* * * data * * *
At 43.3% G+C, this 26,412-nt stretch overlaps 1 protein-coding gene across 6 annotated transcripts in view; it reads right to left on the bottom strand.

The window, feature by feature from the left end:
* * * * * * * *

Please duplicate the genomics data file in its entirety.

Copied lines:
At 43.3% G+C, this 26,412-nt stretch overlaps 1 protein-coding gene across 6 annotated transcripts in view; it reads right to left on the bottom strand.

The window, feature by feature from the left end: